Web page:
I can’t believe she was born less than a year ago, I’ve been saying.
I suppose it’s time to start setting goals and planning for the decade, but today I’m still looking back. I only have approximately 10 journal entries for all of 2019, so I’ve been relying on my photos to jog my memory as I reflect.
The year started with my rounded belly. There’s that photo of me sitting in the church office when we thought I was going into labor early. The selfie from L&D. There are significant events like her welcome home and baptism. We’ve got some family trips in there. But mostly the camera roll is filled with everyday graces. Of learning, of friends, of play. And of children, imperceptibly but steadily and undeniably, growing.
I look back at a journal entry from twelve months ago, my list of hopes for the year, and I can’t say those have all panned out. What I thought would be important at the time wasn’t what was on my mind two days ago as the decade closed. Some desires, God hasn't granted. Yet apart from what I have intentioned, my life has been brought to me moment by moment, and I have been changed.
It strikes me then that the thing that matters most about last year is this: I have been led through it.
As I think about 2020, I am hoping to keep some habits and lose others. I will, by grace, continue to bring to God yet unanswered requests. I still have some key words I want to try keep in focus. I want to follow Jesus more closely, to love and know him more deeply. But as I follow, I will rest in the truth that thus far he has led, and he will lead me still.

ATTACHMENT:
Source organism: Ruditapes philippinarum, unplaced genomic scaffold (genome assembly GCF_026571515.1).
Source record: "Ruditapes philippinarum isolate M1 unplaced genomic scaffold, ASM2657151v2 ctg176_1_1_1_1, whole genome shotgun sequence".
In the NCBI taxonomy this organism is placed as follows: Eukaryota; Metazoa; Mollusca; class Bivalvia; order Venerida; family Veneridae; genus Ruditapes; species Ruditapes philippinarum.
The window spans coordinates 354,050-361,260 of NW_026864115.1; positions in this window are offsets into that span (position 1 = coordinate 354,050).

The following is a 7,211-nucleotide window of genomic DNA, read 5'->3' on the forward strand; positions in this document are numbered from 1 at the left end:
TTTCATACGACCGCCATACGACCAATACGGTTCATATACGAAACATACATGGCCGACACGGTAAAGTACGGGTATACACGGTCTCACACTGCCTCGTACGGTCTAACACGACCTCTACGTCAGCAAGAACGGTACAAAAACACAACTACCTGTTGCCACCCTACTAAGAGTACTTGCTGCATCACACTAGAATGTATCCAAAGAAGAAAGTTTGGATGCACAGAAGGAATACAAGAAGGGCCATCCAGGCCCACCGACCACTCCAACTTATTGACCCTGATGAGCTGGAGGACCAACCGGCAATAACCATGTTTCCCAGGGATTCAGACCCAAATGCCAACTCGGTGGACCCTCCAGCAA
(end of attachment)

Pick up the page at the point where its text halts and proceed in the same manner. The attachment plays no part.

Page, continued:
The other day as Jeff held the baby, she had a death grip on his shirt— as if she could fall while he held her up. So it is that though our following and God’s leading in many ways is one and the same, what matters much more than our sheepy resolve to follow, is our Shepherd’s commitment to lead. My hand holding onto my kids looks the same as theirs holding mine, but my vigilance matters the most as we walk.
Know this dear one, whatever the strength of your resolve, into each new day of the new year he goes before you. And at the close of each, he hems you behind.
Lead us, oh Lord. We follow after you.
Up on the blog (link in bio): Christmas reflections and my favorite Tolkien word.
...These days, I feel the shadow of death. This morning, I read and journaled, and thought about how a dear one was in the very chair I sat in a little over a year ago. Cancer has taken her body since, and I grieved that I hadn’t had more time to know and love her. I have felt the shadow lately as sin deepens and widens fissures in relationships and ministry. I feel it in how scary it is to live in a post-Genesis 3 world, as I shrink back from real and imaginary dangers that threaten what I love most. I think of Tolkien’s stories, and how it is in the absence of all hope of that rescue comes. I’ve given up hope on some fronts, though I know I haven’t truly, not completely. Perhaps you could say I am waiting for rescue.